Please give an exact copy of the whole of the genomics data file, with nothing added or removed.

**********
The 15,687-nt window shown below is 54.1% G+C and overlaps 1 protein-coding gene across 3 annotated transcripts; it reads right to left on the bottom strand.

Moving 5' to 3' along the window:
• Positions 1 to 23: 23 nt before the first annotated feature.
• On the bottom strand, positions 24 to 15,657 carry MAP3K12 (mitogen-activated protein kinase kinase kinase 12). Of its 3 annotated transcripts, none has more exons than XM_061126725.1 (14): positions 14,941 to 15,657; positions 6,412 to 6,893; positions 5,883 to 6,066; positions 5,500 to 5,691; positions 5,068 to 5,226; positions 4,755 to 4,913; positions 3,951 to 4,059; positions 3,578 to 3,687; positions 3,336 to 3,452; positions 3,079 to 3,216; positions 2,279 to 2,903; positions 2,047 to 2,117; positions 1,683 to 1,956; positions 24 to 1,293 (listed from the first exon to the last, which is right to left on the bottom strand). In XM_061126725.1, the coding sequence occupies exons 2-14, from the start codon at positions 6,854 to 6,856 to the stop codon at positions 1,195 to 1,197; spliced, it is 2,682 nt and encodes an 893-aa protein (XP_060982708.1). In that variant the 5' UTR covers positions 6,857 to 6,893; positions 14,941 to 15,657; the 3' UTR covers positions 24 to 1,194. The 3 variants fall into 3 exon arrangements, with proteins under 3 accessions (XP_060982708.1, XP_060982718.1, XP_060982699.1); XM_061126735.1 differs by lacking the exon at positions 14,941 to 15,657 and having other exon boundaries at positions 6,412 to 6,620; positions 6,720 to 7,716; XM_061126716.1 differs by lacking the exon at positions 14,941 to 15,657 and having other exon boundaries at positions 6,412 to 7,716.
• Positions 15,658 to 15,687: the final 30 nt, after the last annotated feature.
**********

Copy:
The 15,687-nt window shown below is 54.1% G+C and overlaps 1 protein-coding gene across 3 annotated transcripts; it reads right to left on the bottom strand.

Moving 5' to 3' along the window:
• Positions 1 to 23: 23 nt before the first annotated feature.
• On the bottom strand, positions 24 to 15,657 carry MAP3K12 (mitogen-activated protein kinase kinase kinase 12). Of its 3 annotated transcripts, none has more exons than XM_061126725.1 (14): positions 14,941 to 15,657; positions 6,412 to 6,893; positions 5,883 to 6,066; positions 5,500 to 5,691; positions 5,068 to 5,226; positions 4,755 to 4,913; positions 3,951 to 4,059; positions 3,578 to 3,687; positions 3,336 to 3,452; positions 3,079 to 3,216; positions 2,279 to 2,903; positions 2,047 to 2,117; positions 1,683 to 1,956; positions 24 to 1,293 (listed from the first exon to the last, which is right to left on the bottom strand). In XM_061126725.1, the coding sequence occupies exons 2-14, from the start codon at positions 6,854 to 6,856 to the stop codon at positions 1,195 to 1,197; spliced, it is 2,682 nt and encodes an 893-aa protein (XP_060982708.1). In that variant the 5' UTR covers positions 6,857 to 6,893; positions 14,941 to 15,657; the 3' UTR covers positions 24 to 1,194. The 3 variants fall into 3 exon arrangements, with proteins under 3 accessions (XP_060982708.1, XP_060982718.1, XP_060982699.1); XM_061126735.1 differs by lacking the exon at positions 14,941 to 15,657 and having other exon boundaries at positions 6,412 to 6,620; positions 6,720 to 7,716; XM_061126716.1 differs by lacking the exon at positions 14,941 to 15,657 and having other exon boundaries at positions 6,412 to 7,716.
• Positions 15,658 to 15,687: the final 30 nt, after the last annotated feature.